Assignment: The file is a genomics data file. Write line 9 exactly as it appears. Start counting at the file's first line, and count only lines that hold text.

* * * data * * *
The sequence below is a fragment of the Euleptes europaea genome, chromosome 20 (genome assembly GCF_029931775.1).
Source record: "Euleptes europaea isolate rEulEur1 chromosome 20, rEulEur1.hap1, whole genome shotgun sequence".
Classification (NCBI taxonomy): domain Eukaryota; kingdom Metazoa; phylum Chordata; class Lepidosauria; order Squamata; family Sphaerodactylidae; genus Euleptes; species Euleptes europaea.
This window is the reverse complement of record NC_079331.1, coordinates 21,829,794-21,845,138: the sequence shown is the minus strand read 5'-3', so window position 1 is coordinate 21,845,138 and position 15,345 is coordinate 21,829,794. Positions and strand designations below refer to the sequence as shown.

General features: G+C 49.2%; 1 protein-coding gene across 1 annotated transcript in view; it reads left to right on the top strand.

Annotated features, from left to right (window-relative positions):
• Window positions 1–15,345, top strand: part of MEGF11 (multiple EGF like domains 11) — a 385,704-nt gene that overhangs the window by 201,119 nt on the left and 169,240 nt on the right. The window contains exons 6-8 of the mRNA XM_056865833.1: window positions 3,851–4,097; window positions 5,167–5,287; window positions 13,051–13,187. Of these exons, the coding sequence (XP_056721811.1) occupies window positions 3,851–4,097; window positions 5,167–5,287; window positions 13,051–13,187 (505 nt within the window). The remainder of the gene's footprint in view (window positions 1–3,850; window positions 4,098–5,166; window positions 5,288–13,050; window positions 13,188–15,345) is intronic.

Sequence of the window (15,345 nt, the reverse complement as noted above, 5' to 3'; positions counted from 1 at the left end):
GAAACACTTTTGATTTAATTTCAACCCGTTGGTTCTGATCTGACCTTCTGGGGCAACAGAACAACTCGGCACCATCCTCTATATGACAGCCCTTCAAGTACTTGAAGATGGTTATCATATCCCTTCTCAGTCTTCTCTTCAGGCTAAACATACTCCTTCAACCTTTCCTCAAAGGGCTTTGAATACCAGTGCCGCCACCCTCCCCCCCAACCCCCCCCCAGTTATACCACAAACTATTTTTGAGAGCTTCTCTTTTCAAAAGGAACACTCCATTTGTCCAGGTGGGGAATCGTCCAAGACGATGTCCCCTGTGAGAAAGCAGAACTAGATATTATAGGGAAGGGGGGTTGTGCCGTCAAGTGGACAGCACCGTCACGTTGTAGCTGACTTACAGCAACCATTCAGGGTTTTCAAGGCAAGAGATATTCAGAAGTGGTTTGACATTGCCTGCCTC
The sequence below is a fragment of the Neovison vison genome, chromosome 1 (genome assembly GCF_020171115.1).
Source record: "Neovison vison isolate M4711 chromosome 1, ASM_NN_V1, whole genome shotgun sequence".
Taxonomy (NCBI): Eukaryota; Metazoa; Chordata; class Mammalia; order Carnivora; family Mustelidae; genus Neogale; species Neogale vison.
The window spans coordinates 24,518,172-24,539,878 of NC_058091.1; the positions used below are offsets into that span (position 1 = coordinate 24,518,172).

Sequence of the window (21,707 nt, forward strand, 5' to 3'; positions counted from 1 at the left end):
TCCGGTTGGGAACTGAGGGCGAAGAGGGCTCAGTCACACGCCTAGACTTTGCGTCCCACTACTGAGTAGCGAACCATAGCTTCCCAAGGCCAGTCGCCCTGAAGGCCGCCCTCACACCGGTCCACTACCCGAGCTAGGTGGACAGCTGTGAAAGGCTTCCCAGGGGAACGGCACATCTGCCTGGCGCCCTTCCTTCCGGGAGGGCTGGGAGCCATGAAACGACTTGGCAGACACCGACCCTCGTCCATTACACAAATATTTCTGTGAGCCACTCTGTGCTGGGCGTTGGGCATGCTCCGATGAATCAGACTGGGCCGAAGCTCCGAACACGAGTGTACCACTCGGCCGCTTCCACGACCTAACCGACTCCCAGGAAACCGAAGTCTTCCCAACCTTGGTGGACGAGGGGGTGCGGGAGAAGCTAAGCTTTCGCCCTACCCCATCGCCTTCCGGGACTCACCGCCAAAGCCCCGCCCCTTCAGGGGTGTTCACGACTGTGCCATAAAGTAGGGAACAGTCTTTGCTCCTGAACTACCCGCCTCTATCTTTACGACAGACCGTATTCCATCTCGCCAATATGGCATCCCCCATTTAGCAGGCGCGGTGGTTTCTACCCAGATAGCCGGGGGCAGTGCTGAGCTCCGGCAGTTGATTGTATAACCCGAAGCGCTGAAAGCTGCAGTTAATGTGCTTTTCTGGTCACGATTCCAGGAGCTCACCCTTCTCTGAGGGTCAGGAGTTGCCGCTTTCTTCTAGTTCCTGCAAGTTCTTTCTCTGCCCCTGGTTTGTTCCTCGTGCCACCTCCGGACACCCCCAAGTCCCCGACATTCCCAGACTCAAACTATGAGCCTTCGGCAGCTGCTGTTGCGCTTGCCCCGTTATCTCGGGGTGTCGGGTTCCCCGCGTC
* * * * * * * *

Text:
GAAACACTTTTGATTTAATTTCAACCCGTTGGTTCTGATCTGACCTTCTGGGGCAACAGAACAACTCGGCACCATCCTCTATATGACAGCCCTTCAAGTACTTGAAGATGGTTATCATATCCCTTCTCAGTCTTCTCTTCAGGCTAAACATACTCCTTCAACCTTTCCTCAAAGGGCTTTGAATACCAGTGCCGCCACCCTCCCCCCCAACCCCCCCCCAGTTATACCACAAACTATTTTTGAGAGCTTCTCTTTTCAAAAGGAACACTCCATTTGTCCAGGTGGGGAATCGTCCAAGACGATGTCCCCTGTGAGAAAGCAGAACTAGATATTATAGGGAAGGGGGGTTGTGCCGTCAAGTGGACAGCACCGTCACGTTGTAGCTGACTTACAGCAACCATTCAGGGTTTTCAAGGCAAGAGATATTCAGAAGTGGTTTGACATTGCCTGCCTC